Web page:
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Although it needs to be studied further, some research suggests that cannabidiol (CBD) could ease nausea, vomiting, and pain, all of which are symptoms of gastroparesis.

Similarly, cannabis and tetrahydrocannabinol (THC) might also help with the symptoms of gastroparesis.

Before self-medicating with CBD or cannabis, it’s best to talk with a doctor or other healthcare professional. A cannabis-friendly clinician can help you figure out if CBD or cannabis will suit your needs.

Gastroparesis is a condition where the stomach takes too long to empty food. This can lead to a number of symptoms, which can range from mild to severe.

The symptoms of gastroparesis include:

Although there’s no known cure for gastroparesis, certain treatments might help you manage your symptoms. CBD could potentially help symptoms of gastroparesis. Specifically, CBD could help reduce pain, nausea, and vomiting.

The research on CBD and pain is promising. A large 2018 review looked at the effects of CBD on chronic pain. Based on studies conducted between 1975 and March 2018, the review concluded that CBD was an effective and safe way to manage pain.

CBD might also be able to ease nausea and vomiting. A 2021 review looked at in vitro and in vivo studies on CBD and nausea, and concluded that “CBD has demonstrated efficacy in reducing nausea and vomiting.”

A 2019 study survey — which included 197 people with gastroparesis — found that around half of participants have used, or currently use, cannabinoids to manage their symptoms. About 16 used CBD specifically. The study noted that those who use cannabinoids feel that it improves their symptoms.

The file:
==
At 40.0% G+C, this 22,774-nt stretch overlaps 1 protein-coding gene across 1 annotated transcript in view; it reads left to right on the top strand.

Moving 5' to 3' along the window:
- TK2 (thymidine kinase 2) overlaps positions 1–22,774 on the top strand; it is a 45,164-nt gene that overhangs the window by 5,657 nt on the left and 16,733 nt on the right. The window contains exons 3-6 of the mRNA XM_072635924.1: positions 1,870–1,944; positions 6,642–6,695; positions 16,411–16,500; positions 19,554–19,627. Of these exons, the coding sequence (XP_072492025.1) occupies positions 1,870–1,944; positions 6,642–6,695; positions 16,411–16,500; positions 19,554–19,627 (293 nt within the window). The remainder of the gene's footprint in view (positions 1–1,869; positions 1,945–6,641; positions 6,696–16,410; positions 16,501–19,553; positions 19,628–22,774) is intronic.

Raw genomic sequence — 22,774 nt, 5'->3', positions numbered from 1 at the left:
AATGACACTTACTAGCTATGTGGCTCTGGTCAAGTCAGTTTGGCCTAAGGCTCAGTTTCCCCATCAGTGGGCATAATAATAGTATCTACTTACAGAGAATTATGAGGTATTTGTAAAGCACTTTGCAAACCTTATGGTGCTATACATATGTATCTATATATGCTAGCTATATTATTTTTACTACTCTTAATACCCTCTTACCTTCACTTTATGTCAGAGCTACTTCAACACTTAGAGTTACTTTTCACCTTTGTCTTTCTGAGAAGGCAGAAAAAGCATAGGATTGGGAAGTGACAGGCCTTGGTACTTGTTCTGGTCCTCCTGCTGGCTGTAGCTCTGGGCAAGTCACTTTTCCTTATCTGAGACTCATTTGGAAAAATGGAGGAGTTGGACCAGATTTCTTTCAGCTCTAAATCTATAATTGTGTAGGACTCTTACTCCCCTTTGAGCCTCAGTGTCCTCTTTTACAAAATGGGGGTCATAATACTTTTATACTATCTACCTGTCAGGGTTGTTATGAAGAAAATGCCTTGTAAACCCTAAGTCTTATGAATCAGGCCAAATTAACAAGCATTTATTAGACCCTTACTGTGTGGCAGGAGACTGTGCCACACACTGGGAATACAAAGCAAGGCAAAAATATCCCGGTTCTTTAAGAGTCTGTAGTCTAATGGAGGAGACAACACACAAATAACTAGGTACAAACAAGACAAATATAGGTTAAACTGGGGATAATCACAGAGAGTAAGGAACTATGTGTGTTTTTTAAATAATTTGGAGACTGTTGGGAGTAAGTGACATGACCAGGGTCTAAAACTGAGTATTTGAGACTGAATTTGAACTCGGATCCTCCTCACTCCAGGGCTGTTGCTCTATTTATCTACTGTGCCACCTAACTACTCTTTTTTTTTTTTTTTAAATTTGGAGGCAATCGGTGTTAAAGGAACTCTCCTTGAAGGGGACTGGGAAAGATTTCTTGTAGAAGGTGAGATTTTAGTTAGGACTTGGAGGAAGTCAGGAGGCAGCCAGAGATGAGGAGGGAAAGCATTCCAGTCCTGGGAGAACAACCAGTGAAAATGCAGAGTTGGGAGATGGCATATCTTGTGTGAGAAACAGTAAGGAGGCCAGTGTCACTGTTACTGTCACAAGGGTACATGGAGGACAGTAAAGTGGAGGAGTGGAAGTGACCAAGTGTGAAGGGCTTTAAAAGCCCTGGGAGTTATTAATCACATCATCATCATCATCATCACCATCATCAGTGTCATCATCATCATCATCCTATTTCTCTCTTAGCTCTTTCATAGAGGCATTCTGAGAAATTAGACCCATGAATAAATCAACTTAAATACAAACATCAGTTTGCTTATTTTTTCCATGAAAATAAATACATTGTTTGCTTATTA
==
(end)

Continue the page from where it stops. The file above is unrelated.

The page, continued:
But a survey isn’t definitive proof, and although CBD has shown potential for soothing pain, nausea, and vomiting, there is a lack of evidence that specifically looks at how CBD can affect people with gastroparesis.

However, this might change soon. An ongoing clinical trial is looking at the efficacy and safety of cannabidiol on people with gastroparesis.

According to a 2017 review, CBD is safe to use and is well-tolerated by humans. But that doesn’t mean it has no side effects or risks.

Some people do experience side effects when using CBD, such as:

  • fatigue
  • diarrhea
  • nausea and vomiting
  • changes in appetite
  • changes in weight

In other words, many of the potential side effects of CBD are similar to the symptoms of gastroparesis — including nausea and vomiting, which CBD might also help with in some people. It isn’t clear why CBD causes nausea in some people and eases nausea in others.

Lastly, it’s a good idea to talk with a clinician before you use CBD, especially because CBD can interact with certain medications. CBD might change the way your liver processes certain drugs, which can result in adverse effects.

Can cannabis cause gastroparesis?

If you’re experiencing gastroparesis-like symptoms after using cannabis, you might have cannabis hyperemesis syndrome (CHS). According to a 2021 article, CHS and gastroparesis have overlapping symptoms and may be confused with one another.

The symptoms of cannabis hyperemesis syndrome include:

  • recurrent vomiting
  • nausea
  • abdominal pain

You might also experience an urge to bathe or shower in hot water to soothe your nausea.

CHS is a newly discovered condition. As such, there’s a lack of research on it.

However, the available research suggests that people only seem to experience it if they regularly use cannabis for a long period of time. There is no cure for it — the only way to stop the symptoms, it seems, is to stop using cannabis.

There are many forms of CBD products, including edibles (like gummies or candy), topicals, tinctures, oils, and more.

Topicals, such as CBD-infused creams and salves, are typically used for pain or for skin care concerns. There’s not enough evidence to verify whether topical CBD treatments can penetrate into the bloodstream. As such, topically applied CBD might not help with nausea and vomiting.